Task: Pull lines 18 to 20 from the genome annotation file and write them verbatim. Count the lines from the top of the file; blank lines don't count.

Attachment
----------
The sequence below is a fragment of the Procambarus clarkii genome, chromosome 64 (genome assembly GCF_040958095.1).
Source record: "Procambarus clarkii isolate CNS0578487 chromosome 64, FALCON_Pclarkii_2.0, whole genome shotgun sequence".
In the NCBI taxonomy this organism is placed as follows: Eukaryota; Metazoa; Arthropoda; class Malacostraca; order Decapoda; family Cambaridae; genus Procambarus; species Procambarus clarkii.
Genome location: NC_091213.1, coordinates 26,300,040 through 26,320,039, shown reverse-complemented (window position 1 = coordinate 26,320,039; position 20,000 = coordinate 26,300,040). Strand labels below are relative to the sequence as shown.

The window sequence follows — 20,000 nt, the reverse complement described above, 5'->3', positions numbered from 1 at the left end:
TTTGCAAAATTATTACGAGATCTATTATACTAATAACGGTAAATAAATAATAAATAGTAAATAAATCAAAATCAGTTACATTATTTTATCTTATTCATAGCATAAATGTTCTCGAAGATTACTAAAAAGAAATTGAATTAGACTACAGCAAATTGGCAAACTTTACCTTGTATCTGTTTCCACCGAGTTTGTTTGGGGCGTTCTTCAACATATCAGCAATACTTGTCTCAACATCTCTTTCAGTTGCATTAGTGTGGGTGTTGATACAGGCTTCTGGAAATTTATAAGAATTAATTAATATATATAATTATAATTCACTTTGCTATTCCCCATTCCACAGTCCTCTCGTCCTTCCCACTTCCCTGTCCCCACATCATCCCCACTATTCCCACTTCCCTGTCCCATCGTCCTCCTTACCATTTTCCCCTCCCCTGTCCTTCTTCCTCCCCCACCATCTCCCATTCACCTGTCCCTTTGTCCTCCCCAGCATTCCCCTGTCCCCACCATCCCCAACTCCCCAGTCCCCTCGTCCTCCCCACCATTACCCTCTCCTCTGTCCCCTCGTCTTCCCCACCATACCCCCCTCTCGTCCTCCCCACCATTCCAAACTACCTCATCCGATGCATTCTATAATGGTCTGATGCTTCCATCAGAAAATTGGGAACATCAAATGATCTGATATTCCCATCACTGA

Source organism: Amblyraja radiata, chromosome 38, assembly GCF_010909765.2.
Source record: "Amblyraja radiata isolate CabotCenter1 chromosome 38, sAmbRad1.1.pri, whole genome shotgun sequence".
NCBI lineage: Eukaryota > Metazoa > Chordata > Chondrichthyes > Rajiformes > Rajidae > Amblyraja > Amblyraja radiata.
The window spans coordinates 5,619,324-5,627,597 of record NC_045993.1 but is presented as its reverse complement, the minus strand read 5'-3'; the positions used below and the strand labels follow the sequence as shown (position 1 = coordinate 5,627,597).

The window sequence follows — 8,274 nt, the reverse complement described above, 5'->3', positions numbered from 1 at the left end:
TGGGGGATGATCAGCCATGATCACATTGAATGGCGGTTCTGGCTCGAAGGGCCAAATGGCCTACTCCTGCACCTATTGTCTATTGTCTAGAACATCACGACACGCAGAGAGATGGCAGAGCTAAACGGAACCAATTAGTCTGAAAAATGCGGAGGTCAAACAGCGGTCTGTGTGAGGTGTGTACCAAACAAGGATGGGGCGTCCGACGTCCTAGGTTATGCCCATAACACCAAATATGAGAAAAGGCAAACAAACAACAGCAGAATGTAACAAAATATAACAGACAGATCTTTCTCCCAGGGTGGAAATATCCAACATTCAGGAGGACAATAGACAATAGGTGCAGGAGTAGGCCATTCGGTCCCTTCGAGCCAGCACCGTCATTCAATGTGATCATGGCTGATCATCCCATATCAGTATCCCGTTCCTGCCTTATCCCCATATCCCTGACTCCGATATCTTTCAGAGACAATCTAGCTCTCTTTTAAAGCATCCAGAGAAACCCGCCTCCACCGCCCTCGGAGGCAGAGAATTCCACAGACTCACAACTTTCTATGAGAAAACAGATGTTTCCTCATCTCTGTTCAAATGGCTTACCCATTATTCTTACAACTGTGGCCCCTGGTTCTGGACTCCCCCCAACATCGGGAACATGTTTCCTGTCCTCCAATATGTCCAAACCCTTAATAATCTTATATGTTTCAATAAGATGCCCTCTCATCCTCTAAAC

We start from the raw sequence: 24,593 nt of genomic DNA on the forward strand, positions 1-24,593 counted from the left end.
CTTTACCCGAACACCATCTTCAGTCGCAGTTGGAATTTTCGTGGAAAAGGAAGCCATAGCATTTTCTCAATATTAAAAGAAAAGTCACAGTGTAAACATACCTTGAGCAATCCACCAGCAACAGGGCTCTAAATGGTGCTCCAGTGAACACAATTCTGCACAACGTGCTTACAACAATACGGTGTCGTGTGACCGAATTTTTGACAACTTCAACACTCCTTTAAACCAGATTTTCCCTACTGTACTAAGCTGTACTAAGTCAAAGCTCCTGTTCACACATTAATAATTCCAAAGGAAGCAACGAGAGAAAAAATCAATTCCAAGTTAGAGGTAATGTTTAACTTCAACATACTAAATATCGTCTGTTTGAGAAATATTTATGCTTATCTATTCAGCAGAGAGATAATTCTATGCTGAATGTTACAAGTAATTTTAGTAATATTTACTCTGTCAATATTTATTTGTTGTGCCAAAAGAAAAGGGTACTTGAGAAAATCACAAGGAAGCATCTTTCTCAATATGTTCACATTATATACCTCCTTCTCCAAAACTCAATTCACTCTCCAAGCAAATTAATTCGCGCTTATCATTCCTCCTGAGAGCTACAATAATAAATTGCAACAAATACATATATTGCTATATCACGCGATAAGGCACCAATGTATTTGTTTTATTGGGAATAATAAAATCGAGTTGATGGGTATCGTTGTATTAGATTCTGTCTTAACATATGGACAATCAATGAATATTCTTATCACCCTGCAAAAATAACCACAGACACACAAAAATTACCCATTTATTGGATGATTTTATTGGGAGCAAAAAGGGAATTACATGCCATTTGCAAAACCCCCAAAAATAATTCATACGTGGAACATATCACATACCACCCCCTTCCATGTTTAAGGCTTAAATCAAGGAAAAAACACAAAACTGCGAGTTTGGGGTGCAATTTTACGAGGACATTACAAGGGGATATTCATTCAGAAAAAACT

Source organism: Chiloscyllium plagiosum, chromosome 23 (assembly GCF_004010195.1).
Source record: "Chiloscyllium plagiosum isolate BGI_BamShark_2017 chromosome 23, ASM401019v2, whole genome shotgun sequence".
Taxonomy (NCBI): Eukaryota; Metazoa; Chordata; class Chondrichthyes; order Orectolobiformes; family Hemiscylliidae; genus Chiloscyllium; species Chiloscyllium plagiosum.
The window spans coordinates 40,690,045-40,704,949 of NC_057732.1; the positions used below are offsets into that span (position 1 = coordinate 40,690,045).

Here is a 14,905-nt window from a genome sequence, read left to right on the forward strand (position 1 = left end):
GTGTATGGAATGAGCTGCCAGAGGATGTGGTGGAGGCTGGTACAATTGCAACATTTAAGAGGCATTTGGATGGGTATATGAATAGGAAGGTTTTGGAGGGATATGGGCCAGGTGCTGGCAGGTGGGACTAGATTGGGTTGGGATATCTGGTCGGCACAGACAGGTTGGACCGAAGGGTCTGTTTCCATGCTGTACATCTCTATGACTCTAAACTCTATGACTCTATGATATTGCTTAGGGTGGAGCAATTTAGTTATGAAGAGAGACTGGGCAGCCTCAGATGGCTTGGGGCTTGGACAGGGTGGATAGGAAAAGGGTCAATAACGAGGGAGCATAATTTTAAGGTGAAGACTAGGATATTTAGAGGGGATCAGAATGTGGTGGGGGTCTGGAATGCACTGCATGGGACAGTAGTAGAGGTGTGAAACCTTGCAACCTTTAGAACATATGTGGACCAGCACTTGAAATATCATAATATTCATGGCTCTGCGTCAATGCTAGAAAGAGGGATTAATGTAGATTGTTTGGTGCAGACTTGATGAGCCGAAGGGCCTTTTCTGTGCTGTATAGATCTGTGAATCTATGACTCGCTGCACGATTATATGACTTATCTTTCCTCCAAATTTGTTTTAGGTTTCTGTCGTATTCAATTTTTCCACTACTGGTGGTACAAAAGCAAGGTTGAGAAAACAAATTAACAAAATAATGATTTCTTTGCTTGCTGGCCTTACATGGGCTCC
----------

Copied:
The window spans coordinates 40,690,045-40,704,949 of NC_057732.1; the positions used below are offsets into that span (position 1 = coordinate 40,690,045).

Here is a 14,905-nt window from a genome sequence, read left to right on the forward strand (position 1 = left end):
GTGTATGGAATGAGCTGCCAGAGGATGTGGTGGAGGCTGGTACAATTGCAACATTTAAGAGGCATTTGGATGGGTATATGAATAGGAAGGTTTTGGAGGGATATGGGCCAGGTGCTGGCAGGTGGGACTAGATTGGGTTGGGATATCTGGTCGGCACAGACAGGTTGGACCGAAGGGTCTGTTTCCATGCTGTACATCTCTATGACTCTAAACTCTATGACTCTATGATATTGCTTAGGGTGGAGCAATTTAGTTATGAAGAGAGACTGGGCAGCCTCAGATGGCTTGGGGCTTGGACAGGGTGGATAGGAAAAGGGTCAATAACGAGGGAGCATAATTTTAAGGTGAAGACTAGGATATTTAGAGGGGATCAGAATGTGGTGGGGGTCTGGAATGCACTGCATGGGACAGTAGTAGAGGTGTGAAACCTTGCAACCTTTAGAACATATGTGGACCAGCACTTGAAATATCATAATATTCATGGCTCTGCGTCAATGCTAGAAAGAGGGATTAATGTAGATTGTTTGGTGCAGACTTGATGAGCCGAAGGGCCTTTTCTGTGCTGTATAGATCTGTGAATCTATGACTCGCTGCACGATTATATGACTTATCTTTCCTCCAAATTTGTTTTAGGTTTCTGTCGTATTCAATTTTTCCACTACTGGTGGTACAAAAGCAAGGTTGAGAAAACAAATTAACAAAATAATGATTTCTTTGCTTGCTGGCCTTACATGGGCTCC